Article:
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Gaslighting 101


You’ve probably heard the term “gaslighting” at some point, whether through social media, talking about relationships with your friends, etc. For example, in the past year, the phrases “gaslight, gatekeep, girl boss” were recently a TikTok trend, focusing on the three big G’s. Yet, despite its trendiness, the behavior described by the word “gaslighting” is actually incredibly toxic and harmful. So, here’s everything you need to know about gaslighting.


Popularized and originated from the 1944 film, Gaslight, the main character’s husband intentionally tries to make her insane by making her no longer trust her own perception of reality. For example, he accomplishes this pursued-led insanity by turning down the lights powered by gas in their home, causing them to flicker. When the wife asks him why the lights are flickering, he denies the flickering and tells her it’s probably her imagination.


Today, we vividly use the word “gaslighting” to describe a type of manipulation within relationships that makes the person being gaslit question their sanity. But it’s so much more than this simple definition. Gaslighting is a serious form of emotional abuse and typically comes up in romantic relationships, friendships, family dynamics, etc.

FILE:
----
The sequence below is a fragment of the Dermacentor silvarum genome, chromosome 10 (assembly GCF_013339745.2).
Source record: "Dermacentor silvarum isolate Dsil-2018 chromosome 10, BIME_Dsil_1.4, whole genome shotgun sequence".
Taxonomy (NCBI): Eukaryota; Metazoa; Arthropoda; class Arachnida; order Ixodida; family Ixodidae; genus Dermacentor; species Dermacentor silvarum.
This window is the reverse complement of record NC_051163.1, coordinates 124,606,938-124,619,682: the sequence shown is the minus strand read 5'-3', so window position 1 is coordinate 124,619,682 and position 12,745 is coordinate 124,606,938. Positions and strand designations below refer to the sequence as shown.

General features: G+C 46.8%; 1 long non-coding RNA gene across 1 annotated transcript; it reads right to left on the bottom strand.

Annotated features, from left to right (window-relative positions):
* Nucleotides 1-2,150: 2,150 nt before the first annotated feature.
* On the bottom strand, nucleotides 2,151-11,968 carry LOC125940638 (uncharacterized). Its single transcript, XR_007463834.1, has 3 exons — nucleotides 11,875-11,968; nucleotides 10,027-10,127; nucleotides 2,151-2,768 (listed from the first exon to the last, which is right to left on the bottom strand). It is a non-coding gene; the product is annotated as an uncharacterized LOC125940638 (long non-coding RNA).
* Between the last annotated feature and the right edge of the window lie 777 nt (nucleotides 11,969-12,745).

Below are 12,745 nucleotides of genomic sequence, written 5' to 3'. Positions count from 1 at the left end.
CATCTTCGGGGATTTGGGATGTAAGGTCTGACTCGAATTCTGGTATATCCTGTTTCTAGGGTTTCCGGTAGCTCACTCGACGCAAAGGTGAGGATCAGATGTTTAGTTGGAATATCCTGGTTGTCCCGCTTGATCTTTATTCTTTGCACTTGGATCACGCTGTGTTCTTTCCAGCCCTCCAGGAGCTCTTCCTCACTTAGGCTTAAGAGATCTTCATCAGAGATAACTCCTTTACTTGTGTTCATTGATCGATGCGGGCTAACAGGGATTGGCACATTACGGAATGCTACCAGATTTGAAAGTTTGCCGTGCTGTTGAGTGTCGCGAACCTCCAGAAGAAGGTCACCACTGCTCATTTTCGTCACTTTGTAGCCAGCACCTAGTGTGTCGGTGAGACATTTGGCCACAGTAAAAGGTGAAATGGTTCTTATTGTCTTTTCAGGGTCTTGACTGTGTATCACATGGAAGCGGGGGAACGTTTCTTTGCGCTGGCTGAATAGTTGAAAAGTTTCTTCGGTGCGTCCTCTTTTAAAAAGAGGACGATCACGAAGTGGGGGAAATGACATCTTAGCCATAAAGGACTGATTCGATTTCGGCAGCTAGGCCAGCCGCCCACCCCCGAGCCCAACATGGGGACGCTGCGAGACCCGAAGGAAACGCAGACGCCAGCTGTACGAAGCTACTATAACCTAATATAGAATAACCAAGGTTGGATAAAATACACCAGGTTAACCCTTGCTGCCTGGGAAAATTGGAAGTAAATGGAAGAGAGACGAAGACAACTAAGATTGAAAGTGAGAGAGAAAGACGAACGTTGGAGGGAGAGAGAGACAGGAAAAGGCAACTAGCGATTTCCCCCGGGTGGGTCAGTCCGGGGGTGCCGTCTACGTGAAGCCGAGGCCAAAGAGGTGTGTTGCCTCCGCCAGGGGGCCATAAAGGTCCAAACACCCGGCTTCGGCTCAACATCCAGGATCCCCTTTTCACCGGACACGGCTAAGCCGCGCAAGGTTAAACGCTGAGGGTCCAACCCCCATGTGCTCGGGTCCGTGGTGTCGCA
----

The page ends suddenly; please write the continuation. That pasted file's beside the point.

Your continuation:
Gaslighting has been used on people for years as a dynamic in some relationships. As stated previously, gaslighting is a form of psychological manipulation where the abuser in the relationship tries to plant self-doubt and confusion in the victim’s mind. But it should be noted that gaslighters do this to gain power and control over the other person in the relationship. It can range from “you know I only do it because I love you” or “I was only kidding, stop being so dramatic” when they are called out for something the other person perceives as abusive and controlling. As time passes and the gaslighting continues, the victim’s self-esteem breaks down, and they doubt their ability to trust their own perspective. This causes them to become more dependent on the gaslighter and defer to them, giving the abuser all the control and power in the relationship, which was the goal.


It’s hard to recognize the signs of gaslighting, especially when gaslighters believe their own lies. But you are not alone. Hopefully, after reading this article, you better understand what gaslighting is and what it can look like!

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